The country's accounting regulator, Institute of Chartered Accountants of India (ICAI), clarified on Monday that its announcement on derivative accounting was to ensure that companies report their estimated losses from foreign currency derivatives as per already existing norms. The regulator said it has not advanced the compliance date for the new accounting norms on financial instruments, although it would encourage early adoption. ICAI said that it has no problem if other regulators-SEBI or RBI-want an early implementation.
Adopting the new standard on financial instruments-AS 30-would allow companies to provide for future gains as well as losses on foreign currency derivatives as per their fair market value, while following the existing norm of accounting prudence-AS 1-will force them to provide for only losses and not gains. That is if they do not adopt the new standards, they will not have the flexibility to provide for future gains. Therefore, net profit may be lower. Corporate houses are expected to make their balance sheets this way even now, but many had doubts after ICAI recently brought in AS 30.
ICAI officials told reporters on Monday that it received queries from various quarters on whether corporate houses need to disclose their exposure to derivative instruments now since the accounting standard covering them need to be compulsorily followed only three years from now.
"Some even suggested that companies need not disclose them. Our position is that companies have to disclose their exposure to foreign currency derivatives as per the principle of prudence enunciated in accounting standard one, which requires companies to provide for losses in respect of all outstanding derivative contracts at the balance sheet date by marking them to market", ICAI president Ved Jain said here.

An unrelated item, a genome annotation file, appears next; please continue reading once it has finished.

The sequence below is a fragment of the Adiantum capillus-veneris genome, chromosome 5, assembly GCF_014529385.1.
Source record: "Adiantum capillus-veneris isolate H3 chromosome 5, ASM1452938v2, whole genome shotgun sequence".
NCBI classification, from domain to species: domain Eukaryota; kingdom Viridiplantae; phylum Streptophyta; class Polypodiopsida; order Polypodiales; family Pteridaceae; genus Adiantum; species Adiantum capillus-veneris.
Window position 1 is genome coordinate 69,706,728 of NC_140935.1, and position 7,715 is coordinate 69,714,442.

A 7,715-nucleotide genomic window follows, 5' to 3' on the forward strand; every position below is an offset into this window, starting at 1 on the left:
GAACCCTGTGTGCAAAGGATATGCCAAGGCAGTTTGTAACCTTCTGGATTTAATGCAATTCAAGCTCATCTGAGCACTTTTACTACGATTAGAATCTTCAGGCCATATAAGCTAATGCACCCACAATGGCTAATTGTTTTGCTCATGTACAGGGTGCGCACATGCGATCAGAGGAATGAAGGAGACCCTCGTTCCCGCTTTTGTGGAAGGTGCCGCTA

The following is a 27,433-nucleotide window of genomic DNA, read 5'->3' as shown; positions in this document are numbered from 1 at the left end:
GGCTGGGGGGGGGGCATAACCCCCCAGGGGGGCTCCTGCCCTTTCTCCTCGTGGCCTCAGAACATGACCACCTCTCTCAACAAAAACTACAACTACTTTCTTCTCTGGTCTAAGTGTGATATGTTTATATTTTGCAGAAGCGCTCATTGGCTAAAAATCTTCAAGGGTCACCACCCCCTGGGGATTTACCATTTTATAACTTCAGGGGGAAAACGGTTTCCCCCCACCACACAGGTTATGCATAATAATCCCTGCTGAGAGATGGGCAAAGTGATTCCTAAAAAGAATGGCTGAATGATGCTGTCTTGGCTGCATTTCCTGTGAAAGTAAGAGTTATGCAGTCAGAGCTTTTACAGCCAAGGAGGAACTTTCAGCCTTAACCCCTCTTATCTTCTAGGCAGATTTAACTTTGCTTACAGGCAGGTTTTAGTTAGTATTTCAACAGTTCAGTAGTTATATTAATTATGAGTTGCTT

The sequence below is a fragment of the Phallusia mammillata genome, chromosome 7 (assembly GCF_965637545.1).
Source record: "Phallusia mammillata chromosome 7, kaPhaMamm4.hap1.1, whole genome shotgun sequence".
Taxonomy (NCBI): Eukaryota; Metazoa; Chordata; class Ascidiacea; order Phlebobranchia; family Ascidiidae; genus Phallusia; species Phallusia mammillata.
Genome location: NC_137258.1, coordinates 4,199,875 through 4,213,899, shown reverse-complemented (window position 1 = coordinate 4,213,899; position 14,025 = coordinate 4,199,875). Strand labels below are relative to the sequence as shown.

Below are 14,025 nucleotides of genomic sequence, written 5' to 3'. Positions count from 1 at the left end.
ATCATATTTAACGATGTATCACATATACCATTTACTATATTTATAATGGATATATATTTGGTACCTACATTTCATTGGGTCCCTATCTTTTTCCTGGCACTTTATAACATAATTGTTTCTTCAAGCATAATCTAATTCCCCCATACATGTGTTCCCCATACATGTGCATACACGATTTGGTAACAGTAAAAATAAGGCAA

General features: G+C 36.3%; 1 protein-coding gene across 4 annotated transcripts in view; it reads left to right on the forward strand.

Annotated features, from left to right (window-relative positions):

This removes the possibility of companies not disclosing derivative losses in the transition period-from now to 2011-under any pretext. Derivative losses may be more for greedy corporate houses that used these instruments to make speculative gains instead of using them merely for hedging risks. Accounting experts said that those who do not adopt AS 30 immediately, will have to assess the losses on those instruments based on their understanding and available information and deduct it from their profits.
"Banks are already doing it, but corporate houses keep them as off-balance sheet items. Many big companies listed in overseas markets using international GAAP do show them in their books, but others including a large number of small and medium enterprises do not. We cannot speculate on its exact magnitude now. For those who used derivatives as a risk mitigating tool, the impact may be less," said E&Y director Viren Mehta, who specialises in financial markets.